Ninety acres of CRP land adjacent to the grazing systems are cut for the hay crop. These were also seeded in 1985 to the same species used in the grazing study. Costs and returns for haying CRP land are shown in table 5. In 1992 the 90 acres of CRP hayland produced 403 bales averaging 1100 pounds. The quantity produced was the result of haying a field that had not been cut since 1985. The quantity was high but the quality was low, resulting in a lower return than average for grass-alfalfa hay that year. In 1993 the total production was lower but the quality was better since much of the old material had been removed. However, the value of the hay in the wet year of 1993 was about the same due to the abundance of hay on the market. In 1994 both quantity and quality increased and returns were appreciably higher than in 1993. Due to above-average precipitation in 1995, production increased to 288 bales averaging 1400 lbs/bale. Hay production in 1996 decreased to 236 bales each weighing 1300 lbs. Due to the abundance of hay on the market that year, hay prices dropped to $28/ton. Hay production again decreased in 1997 with only 152 1320-pound bales produced. Due to the dry conditions in 1997 hay prices increased to $45.00/ton, and helped increase returns to $5.17/acre. Hay production in 1998 yielded 155 bales each weighing an average of 1,594 lbs. At $40.00 per ton, the net returns for 1998 were $8.32 per acre. The above average precipitation during the 1999 growing season increased production to 232 bales each weighing 1,580 lbs. These conditions also affected the price of hay reducing it to $30.00 per ton.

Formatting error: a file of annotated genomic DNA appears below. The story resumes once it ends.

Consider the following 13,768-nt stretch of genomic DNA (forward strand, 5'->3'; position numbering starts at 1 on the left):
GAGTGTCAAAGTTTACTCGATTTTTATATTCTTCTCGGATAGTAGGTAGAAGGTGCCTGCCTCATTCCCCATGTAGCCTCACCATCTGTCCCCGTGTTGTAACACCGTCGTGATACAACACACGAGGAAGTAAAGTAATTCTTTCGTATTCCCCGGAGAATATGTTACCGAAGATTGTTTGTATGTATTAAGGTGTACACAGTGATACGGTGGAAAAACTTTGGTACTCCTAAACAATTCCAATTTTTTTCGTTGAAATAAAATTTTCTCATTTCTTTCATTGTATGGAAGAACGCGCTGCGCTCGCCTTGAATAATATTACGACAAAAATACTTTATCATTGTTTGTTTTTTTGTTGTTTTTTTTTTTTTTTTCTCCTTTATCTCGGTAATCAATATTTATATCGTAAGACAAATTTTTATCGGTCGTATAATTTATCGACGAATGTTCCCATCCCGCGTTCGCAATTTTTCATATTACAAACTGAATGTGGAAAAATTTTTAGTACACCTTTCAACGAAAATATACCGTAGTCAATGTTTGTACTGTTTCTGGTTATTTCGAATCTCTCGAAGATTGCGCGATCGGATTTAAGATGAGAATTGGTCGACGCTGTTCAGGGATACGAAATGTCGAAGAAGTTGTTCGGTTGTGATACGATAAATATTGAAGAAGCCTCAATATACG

|Table 5. Costs and Returns for CRP Hay|
|Acres of Hay||90||90||90||90|
|Avg. Bale Wt. (Lbs.)||1324||1594||1580||1390|
|No. of Bales||251||155||232||237|
|CRP Hay Value/T.||$31.33||$40.00||$30.00||$32.25|